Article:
Gabriela Hearst Is Fashion's Earth Defender

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Growing up on a ranch in Uruguay, Gabriela Hearst learned a valuable lesson from riding horses. When the animal suddenly bolts, you can either panic or go with the flow, she explains: “My upbringing [exposed me to] dangerous situations where I had to act and react.” Her instinct now is fight, not flight. “I don’t get paralyzed with fear. I take action.”

That damn-the-torpedoes approach has helped Hearst stare down the existential challenge that is climate change. Since founding her eponymous brand in 2015, she’s worked tirelessly to reshape the industry in a more sustainable image, setting the benchmarks for others to follow. For her fall 2017 show, she used dead stock, or unsold surplus fabric. At the time, “that was kind of a bad word to use with ‘luxury’ next to it,” she recalls. “And now it’s becoming common practice.” Two years later, she held the first-ever fashion show to be certified carbon-neutral; for spring 2021, she offset her show’s carbon footprint with a donation to EcoAct’s Madre de Dios Amazon Forest Conservation Project. “I never realized we were going to be the first show that ever mentioned their carbon footprint,” she says. “And now, looking back, I realize that what we were trying to do was bring accountability and data collecting to our industry.” Her current goal: transitioning to 100 percent repurposed materials by the end of the year or early 2022 (“Right now we’re at around 50 percent,” she says). And having recently been named the creative director of Chloé, Hearst will now have a bigger platform for her activism.”

As with climate change, the pandemic has presented a case of clear and present danger for us all. Over the past year, Hearst says, “I shifted to trusting my gut more than my brain.” Her subconscious took the wheel, and she dreamed about her late grandmother, imagining herself knotting cloth on her back to create a dress. “A dream of reassurance,” she called it. Another talisman that brought solace was a shell bracelet from Rapa Nui (Easter Island) that her mother had given her right before the pandemic hit. Those two threads found themselves intertwining in the spring 2021 collection Hearst showed in Paris in October, appearing in the knotted back of a dress and in the shells clinging to the edges of gowns’ cutouts. The collection, titled “Dreams of Mothers and Grandmothers,” was steeped in the comforting idea that generations of women had tackled seemingly impossible challenges before.

- The designer has always fought for conservation, and her spring collection is rooted in the ultimate sustainable tradition: craft.

— Elle Magazine Elle Magazine
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It also incorporated craft, which is, aptly, a traditionally female practice often passed down from mothers to daughters. Around 80 percent of the collection was made by hand. “Braiding shells on a dress is something a machine cannot do,” Hearst says. The magic of the process lay in “human imperfection, and then the imperfection transforming to [something] marvelous. We are, at this company, believers in trying to save as many crafts as we can.” Such tactile arts also offered a way to feel more connected to the physical in a digital sphere. “I think that’s one of our big challenges,” Hearst says. “We’re so physical, so human. It’s challenging to express that in the digital world.” She asked herself a question we’re all grappling with these days: “How can you emote and provoke [while] being mostly digital?”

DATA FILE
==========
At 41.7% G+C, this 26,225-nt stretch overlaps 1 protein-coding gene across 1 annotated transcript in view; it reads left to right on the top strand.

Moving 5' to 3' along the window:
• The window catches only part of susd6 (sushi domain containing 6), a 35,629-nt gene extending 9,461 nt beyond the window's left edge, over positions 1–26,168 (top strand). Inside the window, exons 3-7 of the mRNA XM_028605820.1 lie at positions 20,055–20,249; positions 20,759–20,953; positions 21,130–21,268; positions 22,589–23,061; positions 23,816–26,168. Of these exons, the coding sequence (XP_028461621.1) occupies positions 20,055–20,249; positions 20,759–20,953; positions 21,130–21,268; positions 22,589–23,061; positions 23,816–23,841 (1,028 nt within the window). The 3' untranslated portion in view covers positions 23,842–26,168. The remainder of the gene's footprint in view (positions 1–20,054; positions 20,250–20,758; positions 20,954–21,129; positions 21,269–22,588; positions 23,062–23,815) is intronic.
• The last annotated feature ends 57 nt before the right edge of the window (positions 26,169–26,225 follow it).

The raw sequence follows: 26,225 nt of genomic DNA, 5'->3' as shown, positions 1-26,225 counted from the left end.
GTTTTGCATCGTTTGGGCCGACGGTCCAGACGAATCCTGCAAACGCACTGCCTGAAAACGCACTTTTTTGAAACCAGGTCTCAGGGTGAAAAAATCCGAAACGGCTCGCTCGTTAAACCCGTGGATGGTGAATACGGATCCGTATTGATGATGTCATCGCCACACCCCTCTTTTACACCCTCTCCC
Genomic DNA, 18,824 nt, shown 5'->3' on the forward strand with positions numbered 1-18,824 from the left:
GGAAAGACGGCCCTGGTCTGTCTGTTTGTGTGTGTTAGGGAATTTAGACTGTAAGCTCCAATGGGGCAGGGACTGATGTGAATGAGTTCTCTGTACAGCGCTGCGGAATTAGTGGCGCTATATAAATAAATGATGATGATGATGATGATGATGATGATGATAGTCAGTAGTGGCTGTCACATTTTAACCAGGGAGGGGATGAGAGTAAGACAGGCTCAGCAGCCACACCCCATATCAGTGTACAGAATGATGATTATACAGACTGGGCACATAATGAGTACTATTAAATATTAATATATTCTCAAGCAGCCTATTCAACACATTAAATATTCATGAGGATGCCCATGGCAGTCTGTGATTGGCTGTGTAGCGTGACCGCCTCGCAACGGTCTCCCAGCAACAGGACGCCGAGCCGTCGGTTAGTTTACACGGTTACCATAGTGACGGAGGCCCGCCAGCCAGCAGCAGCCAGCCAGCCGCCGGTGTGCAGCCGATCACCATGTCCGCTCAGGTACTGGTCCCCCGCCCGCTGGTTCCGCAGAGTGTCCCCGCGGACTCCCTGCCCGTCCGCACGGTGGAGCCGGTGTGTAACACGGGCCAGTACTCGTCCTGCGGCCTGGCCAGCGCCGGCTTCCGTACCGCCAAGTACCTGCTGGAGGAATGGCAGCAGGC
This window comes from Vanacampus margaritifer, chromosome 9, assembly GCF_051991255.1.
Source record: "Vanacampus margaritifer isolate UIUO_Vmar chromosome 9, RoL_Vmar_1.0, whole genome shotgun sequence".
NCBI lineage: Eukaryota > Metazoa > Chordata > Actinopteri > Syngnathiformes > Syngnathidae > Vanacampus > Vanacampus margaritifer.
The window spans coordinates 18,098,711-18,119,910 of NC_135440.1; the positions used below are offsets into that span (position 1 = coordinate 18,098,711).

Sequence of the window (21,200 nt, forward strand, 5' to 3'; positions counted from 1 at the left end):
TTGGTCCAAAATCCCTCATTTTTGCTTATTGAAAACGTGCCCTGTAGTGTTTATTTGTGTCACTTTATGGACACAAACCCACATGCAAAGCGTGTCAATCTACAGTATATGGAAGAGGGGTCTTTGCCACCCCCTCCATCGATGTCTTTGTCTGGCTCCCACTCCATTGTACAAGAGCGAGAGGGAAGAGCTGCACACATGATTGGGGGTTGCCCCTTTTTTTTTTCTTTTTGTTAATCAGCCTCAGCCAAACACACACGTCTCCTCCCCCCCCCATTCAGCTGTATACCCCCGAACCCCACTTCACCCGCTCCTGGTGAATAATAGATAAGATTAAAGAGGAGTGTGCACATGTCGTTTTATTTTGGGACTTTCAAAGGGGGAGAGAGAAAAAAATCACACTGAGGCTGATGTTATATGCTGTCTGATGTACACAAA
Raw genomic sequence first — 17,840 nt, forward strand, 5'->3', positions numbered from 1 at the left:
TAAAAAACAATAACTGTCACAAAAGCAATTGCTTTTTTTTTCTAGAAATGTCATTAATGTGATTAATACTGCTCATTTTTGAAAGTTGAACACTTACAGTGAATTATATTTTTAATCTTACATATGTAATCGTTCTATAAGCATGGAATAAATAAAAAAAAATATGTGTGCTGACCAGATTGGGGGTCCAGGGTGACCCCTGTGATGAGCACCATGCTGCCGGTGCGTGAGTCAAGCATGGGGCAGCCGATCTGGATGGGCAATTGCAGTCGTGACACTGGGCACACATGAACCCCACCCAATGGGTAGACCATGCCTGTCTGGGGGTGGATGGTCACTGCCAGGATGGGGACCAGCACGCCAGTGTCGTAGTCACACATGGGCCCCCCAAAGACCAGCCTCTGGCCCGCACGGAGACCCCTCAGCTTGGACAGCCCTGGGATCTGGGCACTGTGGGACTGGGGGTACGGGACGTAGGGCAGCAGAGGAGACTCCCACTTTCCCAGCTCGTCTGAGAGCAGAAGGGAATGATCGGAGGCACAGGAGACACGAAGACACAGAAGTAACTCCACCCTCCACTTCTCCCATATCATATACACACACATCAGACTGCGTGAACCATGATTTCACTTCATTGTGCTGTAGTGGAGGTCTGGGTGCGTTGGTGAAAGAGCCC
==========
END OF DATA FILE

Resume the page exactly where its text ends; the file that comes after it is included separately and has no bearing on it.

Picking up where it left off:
It also incorporated craft, which is, aptly, a traditionally female practice often passed down from mothers to daughters. Around 80 percent of the collection was made by hand. “Braiding shells on a dress is something a machine cannot do,” Hearst says. The magic of the process lay in “human imperfection, and then the imperfection transforming to [something] marvelous. We are, at this company, believers in trying to save as many crafts as we can.” Such tactile arts also offered a way to feel more connected to the physical in a digital sphere. “I think that’s one of our big challenges,” Hearst says. “We’re so physical, so human. It’s challenging to express that in the digital world.” She asked herself a question we’re all grappling with these days: “How can you emote and provoke [while] being mostly digital?”

Hearst’s work focuses not just on the traditional environmental definition of sustainability but on “the social component of who is making the clothes. And as simple as it may sound,” she says, “happy people make happy clothes. I’m a big believer in the consciousness of a product.” Some of the spring collection was made by Manos del Uruguay, a nonprofit she’s been working with for years that employs hundreds of women—which, she points out, is a significant bloc in her home country of nearly 3.5 million people. At Manos, which has been around for over 50 years, “you see mothers and daughters working [together],” she says. “The older I get, the more I enjoy the company of women. I feel that we get very witchy with age.” Each of Manos’s pieces is emblazoned with the name of the woman who made it, connecting the wearer to the process. But, she notes, “I work with them, not [just] because of their good intentions, [but] because they make a beautiful product and they understand my aesthetic. I don’t think anyone’s going to buy us for our good intentions. They’re going to buy us because the product speaks to them as desirable.””

Hearst will surely bring her commitment to eco-friendly design to her buzzy new post at Chloé, where she recently presented her first collection for fall 2021. The pandemic “has shown us that we can change our habits really quickly,” she says. “I keep myself hopeful, because I do really believe that we’re going to be able to pull ourselves from the brink.”

 

 

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